So yesterday I remade our usual breakfast cereal to be gluten free. The only changes I had to make were to up the amount of almond meal I use, sub coconut flour for a portion of the wheat flour I usually use, and instead of wheat bran I used oat bran.
Here is the recipe.
1/3-cup coconut flour
1-cup bran (oat bran)
1 1/3 cup almond meal
1 tbsp chia seed
1 cup toasted coconut flakes (not sweetened)
½ tsp baking powder
¼ tsp sea salt
½ tsp vanilla
1 tsp cinnamon
3 tbsp coconut sugar
1 1/3 cup water (or half water half milk)
Mix the dry ingredients together in a large bowl, add the water, milk and vanilla and stir to make a moist thick batter. You’ll need about four large pieces of parchment paper and one sheet of plastic wrap. Place one sheet of parchment on the counter and spoon ¼ of the mixture onto the paper. Cover the slurry with plastic wrap and use a rolling pin to flatten the mixture until it is very thin, nearly transparent. Remove the plastic wrap and save for the next batch.
Place the parchment containing your paper thin cereal spread on a cookie sheet and put it into a 300-degree oven. Bake for five minutes until the cereal sheet has the appearance of a large leathery bran flake, which may be getting crisp at the edges. It should be dehydrated enough that when it has cooled for a few minutes you can easily rip off sections, like a fruit roll-up, and it easily peels off the paper. Once peeled from the parchment backing, tear the large flake into irregular bite sized pieces and return to the parchment paper covered cookie sheet and put back into the oven, gently stirring the flakes around every five or so minutes until all pieces are crisp and lightly browned.
You’ll repeat the process until all of the dough is used up. I do this assembly line fashion; roll out the mixture, put it in the oven, roll out the next portion so there are now two cookie sheets in the oven. When the third batch is ready to go in, the first batch is ready to come out. When the fourth batch is ready to bake, the second batch is cooked enough to be torn up. Using this method, I only dirty the original mixing bowl and two cookie sheets, equaling less clean up in the end. It also has trimmed the time spent on this endeavor. The first time I tried this recipe, it took me two hours from start to finish. Do not be discouraged by a relatively slow first attempt. With some experience and practice, it now only takes me about an hour to an hour and fifteen minutes, depending on how focused I am on the task. The mixing and rolling of the dough will take your full attention, but once the giant flakes are torn into tiny ones, you can multitask. Clean the kitchen, start some laundry, or read a book in between stirring the flakes. Once the flakes are crisp and toasty, let them sit on the cookie sheets and cool completely. Then store them in an airtight container or canister to enjoy for breakfast throughout the week.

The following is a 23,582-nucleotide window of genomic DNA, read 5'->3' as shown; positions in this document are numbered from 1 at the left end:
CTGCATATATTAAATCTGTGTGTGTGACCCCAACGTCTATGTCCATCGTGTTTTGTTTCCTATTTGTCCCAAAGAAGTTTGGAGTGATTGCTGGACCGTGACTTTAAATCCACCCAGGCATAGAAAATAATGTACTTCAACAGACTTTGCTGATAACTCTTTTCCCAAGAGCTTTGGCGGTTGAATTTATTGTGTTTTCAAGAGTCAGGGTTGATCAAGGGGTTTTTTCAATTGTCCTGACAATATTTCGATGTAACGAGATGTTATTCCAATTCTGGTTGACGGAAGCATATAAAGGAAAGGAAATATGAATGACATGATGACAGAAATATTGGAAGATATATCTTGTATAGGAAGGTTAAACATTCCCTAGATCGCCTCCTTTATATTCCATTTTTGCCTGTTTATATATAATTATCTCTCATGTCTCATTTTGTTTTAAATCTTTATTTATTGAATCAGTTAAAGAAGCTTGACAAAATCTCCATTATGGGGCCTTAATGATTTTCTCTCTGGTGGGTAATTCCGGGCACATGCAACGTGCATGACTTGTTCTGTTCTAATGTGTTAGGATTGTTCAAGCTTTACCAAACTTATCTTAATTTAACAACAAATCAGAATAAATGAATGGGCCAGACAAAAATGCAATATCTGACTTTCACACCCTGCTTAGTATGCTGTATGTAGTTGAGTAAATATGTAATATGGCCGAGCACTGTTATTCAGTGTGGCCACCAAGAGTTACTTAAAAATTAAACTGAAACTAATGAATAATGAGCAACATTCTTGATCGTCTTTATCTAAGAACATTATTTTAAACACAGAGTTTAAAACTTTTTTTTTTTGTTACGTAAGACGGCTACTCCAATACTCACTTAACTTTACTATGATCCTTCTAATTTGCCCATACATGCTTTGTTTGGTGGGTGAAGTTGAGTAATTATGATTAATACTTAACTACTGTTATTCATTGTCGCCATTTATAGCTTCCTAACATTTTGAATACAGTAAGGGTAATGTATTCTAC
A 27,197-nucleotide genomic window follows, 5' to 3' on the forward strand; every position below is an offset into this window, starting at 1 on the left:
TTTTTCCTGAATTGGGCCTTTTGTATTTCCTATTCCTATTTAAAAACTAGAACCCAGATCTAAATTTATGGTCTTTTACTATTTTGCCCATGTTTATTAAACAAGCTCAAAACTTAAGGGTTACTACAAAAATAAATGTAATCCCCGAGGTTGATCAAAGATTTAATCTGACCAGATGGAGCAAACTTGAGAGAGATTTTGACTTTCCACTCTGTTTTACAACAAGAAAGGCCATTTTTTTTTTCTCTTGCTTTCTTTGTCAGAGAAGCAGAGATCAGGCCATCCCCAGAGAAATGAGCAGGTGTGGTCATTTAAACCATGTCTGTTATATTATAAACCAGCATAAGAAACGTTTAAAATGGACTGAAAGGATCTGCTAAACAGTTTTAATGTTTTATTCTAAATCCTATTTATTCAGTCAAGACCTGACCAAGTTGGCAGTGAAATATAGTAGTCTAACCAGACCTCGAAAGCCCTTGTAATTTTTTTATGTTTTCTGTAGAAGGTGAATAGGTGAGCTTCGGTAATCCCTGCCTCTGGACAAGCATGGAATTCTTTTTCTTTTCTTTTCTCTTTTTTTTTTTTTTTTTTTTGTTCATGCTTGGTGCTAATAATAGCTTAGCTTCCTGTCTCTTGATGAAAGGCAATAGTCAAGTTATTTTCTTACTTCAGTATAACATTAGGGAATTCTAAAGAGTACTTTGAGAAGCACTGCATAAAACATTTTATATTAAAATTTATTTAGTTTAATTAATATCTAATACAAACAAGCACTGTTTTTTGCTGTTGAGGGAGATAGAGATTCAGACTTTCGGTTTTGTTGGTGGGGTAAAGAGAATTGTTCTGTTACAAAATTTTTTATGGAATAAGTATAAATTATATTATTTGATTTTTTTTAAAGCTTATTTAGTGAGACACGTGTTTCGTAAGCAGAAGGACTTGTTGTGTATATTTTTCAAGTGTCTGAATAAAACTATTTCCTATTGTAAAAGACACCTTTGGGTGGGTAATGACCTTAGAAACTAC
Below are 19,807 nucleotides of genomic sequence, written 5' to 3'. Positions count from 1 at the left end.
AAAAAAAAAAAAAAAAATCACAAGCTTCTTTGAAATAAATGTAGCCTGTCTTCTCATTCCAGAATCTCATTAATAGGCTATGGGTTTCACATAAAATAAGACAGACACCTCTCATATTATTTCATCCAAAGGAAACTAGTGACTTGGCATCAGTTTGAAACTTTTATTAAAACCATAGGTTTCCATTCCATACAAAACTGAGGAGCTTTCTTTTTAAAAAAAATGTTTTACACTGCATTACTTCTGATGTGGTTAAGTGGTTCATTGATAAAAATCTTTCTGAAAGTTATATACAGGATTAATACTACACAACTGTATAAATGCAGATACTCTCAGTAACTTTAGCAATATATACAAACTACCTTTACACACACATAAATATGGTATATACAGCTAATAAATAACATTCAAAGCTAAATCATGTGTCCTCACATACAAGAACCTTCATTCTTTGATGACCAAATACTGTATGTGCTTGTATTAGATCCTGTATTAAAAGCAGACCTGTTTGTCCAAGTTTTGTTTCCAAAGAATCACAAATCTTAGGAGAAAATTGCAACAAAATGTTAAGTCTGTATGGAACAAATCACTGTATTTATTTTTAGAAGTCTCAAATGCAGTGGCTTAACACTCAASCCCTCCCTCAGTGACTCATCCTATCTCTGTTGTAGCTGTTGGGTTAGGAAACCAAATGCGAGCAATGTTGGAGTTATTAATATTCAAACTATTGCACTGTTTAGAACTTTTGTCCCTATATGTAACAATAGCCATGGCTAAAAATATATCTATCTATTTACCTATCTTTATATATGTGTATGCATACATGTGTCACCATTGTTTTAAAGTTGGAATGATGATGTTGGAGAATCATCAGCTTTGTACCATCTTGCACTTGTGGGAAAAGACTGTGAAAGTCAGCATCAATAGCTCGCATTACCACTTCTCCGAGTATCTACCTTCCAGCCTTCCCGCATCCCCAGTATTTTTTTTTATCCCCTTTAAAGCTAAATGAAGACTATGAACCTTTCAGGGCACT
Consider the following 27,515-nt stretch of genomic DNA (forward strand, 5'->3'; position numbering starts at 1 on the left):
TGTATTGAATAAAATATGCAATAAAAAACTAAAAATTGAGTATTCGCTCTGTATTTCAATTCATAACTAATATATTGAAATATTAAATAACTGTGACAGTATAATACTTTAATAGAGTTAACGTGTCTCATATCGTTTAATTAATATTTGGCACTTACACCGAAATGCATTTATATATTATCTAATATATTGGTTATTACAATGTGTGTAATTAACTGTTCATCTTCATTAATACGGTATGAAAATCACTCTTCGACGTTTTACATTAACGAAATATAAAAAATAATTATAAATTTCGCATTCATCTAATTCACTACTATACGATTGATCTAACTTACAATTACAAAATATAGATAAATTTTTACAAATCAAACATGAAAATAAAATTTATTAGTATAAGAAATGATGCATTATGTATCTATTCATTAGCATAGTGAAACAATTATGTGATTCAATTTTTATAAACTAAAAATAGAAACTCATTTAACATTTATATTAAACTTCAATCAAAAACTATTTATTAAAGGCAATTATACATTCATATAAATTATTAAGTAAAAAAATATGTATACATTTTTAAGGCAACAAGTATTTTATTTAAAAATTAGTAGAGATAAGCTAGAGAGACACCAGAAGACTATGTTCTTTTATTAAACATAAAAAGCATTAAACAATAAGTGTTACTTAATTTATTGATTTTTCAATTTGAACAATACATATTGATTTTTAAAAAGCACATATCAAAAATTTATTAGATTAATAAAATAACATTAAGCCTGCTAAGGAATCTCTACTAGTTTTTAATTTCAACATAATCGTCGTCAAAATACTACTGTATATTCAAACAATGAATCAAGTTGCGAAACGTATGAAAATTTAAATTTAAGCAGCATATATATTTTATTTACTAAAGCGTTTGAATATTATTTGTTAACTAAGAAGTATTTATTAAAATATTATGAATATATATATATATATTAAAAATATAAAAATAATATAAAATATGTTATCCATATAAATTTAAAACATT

This size batch will last my husband and I for about five days with each of us having a ½ cup serving each morning. I have doubled this recipe when we’ve had guests from out of town and it still worked nicely. The flakes will stay fresh for a week in a container on the countertop. We’ve never been able to keep a batch around longer than that to test its ability to keep, because we eat it up so fast. I usually bake a batch on Saturday morning or Sunday afternoon depending on our schedule for the weekend and that gets us through those busy weekday breakfasts.
So that’s what we’ll be having for breakfast this week with some raw milk and fresh blueberries and raspberries. Lunch today was leftover eggplant from last night. Dinner was zucchini noodles with ricotta cheese and tomato sauce with sautéed mushrooms and a piece of grilled wild salmon. Here is to day two gluten free!